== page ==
• Malaria

    Since 2000, many countries where malaria is a serious threat have dramatically expanded and intensified their fight against this disease. As a result, deaths from malaria have dropped by 26 percent and the number of malaria cases has decreased by 17 percent. A great effort is now required to maintain these gains and to extend prevention coverage to all populations living in malaria endemic areas. Reducing the transmission and prevalence of malaria will provide the right conditions for the introduction of a malaria vaccine when it becomes available.

    Malaria is caused by five species of parasitic protozoans of the genus Plasmodium that affect humans. Plasmodium parasites are transmitted to humans by the bite of infected female Anopheles mosquitoes. Children under five years of age and pregnant women are most severely affected by malaria, as their immune system is less able to fight Plasmodium infection. Malaria is currently endemic in 99 countries, causing an estimated 219 million cases and 660,000 deaths per year, with about 80 percent of cases and 90 percent of deaths occurring in Africa. Malaria elimination is being pursued by 32 countries, while 67 countries are in the control phase.

    Since its inception, the Global Fund has been the leading international donor for malaria alongside the U.S. President’s Malaria Initiative. Through its network of partners and recipients, the Global Fund has supported malaria programs in 97 countries. A total of US$8.8 billion in funding has been approved since 2002, with about 70% for countries in sub-Saharan Africa.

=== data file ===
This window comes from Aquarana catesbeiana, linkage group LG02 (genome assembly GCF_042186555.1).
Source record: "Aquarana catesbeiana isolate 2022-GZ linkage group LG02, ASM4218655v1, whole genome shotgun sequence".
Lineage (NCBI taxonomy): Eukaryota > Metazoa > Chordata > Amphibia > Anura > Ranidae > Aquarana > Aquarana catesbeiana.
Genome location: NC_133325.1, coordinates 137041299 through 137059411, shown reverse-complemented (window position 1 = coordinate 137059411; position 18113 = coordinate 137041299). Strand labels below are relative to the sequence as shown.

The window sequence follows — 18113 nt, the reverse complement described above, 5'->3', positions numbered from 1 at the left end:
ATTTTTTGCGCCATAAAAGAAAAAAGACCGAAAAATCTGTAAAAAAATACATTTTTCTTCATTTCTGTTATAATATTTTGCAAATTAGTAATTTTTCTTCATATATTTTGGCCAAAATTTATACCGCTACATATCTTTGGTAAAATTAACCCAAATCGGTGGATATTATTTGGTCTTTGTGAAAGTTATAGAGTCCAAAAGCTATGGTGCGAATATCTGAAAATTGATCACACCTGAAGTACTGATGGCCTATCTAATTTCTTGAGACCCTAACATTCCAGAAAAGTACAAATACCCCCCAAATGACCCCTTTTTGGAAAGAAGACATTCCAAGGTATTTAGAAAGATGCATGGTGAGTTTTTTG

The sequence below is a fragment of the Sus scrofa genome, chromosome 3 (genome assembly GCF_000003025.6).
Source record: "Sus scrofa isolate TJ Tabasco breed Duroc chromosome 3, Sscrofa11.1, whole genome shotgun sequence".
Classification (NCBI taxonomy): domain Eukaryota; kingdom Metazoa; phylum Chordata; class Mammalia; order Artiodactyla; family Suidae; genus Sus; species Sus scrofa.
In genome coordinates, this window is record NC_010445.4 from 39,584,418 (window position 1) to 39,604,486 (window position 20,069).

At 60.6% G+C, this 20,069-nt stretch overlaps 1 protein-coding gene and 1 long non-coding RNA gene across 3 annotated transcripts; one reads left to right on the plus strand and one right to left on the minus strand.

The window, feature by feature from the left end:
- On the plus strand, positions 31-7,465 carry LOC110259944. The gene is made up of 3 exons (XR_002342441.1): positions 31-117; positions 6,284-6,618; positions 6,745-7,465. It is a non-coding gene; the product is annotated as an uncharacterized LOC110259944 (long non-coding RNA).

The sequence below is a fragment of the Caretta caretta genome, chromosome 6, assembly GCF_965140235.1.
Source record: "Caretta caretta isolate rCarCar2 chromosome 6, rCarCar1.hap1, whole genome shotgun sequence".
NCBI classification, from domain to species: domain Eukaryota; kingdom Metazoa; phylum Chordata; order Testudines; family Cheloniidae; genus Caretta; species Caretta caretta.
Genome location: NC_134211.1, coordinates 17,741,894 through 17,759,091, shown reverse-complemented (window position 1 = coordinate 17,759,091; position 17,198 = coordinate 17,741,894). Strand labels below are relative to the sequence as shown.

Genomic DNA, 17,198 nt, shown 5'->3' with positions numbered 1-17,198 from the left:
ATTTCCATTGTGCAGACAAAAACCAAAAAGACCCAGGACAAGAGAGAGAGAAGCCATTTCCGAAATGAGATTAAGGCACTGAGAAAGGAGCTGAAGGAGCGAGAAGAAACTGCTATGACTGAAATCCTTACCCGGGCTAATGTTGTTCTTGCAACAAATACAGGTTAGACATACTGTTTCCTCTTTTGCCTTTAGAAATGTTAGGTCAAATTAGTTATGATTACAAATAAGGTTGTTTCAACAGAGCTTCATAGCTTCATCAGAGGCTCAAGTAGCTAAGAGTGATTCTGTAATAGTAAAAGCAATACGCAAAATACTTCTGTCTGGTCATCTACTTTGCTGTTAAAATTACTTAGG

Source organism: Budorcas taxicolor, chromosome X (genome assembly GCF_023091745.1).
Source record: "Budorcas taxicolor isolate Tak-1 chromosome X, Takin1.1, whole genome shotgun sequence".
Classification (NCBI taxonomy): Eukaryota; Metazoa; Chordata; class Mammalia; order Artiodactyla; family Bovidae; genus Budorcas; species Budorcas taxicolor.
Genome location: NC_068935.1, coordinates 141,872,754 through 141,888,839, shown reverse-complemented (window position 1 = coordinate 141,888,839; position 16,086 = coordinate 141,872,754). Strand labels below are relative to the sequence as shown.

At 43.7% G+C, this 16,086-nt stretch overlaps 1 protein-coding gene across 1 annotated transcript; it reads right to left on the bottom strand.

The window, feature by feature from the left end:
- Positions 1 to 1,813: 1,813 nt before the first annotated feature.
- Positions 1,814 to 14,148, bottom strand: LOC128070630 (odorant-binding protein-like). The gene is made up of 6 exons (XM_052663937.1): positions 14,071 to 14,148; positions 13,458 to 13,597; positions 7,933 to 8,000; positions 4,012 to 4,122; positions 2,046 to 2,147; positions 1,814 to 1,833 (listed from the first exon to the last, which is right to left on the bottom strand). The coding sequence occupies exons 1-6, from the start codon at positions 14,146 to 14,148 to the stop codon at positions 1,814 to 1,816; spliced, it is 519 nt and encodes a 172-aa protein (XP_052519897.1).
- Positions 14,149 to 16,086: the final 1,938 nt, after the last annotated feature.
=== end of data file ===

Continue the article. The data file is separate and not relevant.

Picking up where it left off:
More than 310 million long-lasting insecticidal mosquito nets have been distributed by programs supported by the Global Fund, one of our heaviest and most effective investments. Yet the Global Fund has provided funding across the spectrum of interventions to ensure implementation of comprehensive national malaria control programs. Financial support to malaria diagnosis and treatment, as well as to fundamental health systems strengthening activities, have played a critical role in supporting the gains made to date.

    In spite of the impressive reductions in malaria deaths and cases worldwide, such progress remains fragile. Even short funding gaps of malaria control programs can have disastrous consequences, as malaria will rebound over the few months of a rainy season if control measures are relaxed. Furthermore, insecticide resistance in malaria mosquito vectors is on the increase and artemisinin-resistance has been identified in South-East Asia. Development of drug and insecticide resistance are causing concerns about losing key interventions in the fight against malaria.